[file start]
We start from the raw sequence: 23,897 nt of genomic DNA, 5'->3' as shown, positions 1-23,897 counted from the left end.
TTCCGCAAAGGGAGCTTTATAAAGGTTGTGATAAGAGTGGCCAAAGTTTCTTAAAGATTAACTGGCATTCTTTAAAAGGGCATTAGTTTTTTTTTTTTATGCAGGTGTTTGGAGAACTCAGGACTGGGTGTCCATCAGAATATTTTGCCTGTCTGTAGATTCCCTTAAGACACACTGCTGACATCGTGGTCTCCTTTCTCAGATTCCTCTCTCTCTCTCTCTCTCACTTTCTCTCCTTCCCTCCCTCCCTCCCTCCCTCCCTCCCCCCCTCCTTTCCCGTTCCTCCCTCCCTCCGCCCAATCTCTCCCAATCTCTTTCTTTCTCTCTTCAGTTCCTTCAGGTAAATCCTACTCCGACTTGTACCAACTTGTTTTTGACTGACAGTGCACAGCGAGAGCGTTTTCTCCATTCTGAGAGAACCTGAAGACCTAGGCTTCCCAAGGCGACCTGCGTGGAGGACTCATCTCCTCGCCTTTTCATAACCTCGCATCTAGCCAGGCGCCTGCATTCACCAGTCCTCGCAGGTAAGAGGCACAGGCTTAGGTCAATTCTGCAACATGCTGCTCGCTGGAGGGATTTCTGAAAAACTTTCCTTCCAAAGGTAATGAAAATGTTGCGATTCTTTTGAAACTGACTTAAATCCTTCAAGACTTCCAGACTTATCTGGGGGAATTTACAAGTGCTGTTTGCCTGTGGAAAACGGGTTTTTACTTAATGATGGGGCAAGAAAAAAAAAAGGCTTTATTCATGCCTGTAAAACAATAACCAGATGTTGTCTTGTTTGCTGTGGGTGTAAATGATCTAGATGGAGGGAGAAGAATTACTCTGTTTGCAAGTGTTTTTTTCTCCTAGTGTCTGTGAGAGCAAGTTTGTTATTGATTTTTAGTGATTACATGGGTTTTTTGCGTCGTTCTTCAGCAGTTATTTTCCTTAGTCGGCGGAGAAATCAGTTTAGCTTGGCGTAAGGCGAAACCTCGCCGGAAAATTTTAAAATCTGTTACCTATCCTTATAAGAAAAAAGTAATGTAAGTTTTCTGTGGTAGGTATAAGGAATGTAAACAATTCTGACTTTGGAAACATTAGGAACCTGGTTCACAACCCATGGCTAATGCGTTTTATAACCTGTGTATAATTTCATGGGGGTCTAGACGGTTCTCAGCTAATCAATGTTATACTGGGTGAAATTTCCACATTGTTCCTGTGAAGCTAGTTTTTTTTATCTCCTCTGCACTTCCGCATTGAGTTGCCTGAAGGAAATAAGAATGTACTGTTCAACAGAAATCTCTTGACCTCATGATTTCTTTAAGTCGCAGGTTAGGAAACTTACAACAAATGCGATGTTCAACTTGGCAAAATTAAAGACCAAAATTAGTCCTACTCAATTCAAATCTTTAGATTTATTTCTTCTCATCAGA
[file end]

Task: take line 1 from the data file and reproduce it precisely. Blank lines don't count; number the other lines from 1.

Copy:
We start from the raw sequence: 23,897 nt of genomic DNA, 5'->3' as shown, positions 1-23,897 counted from the left end.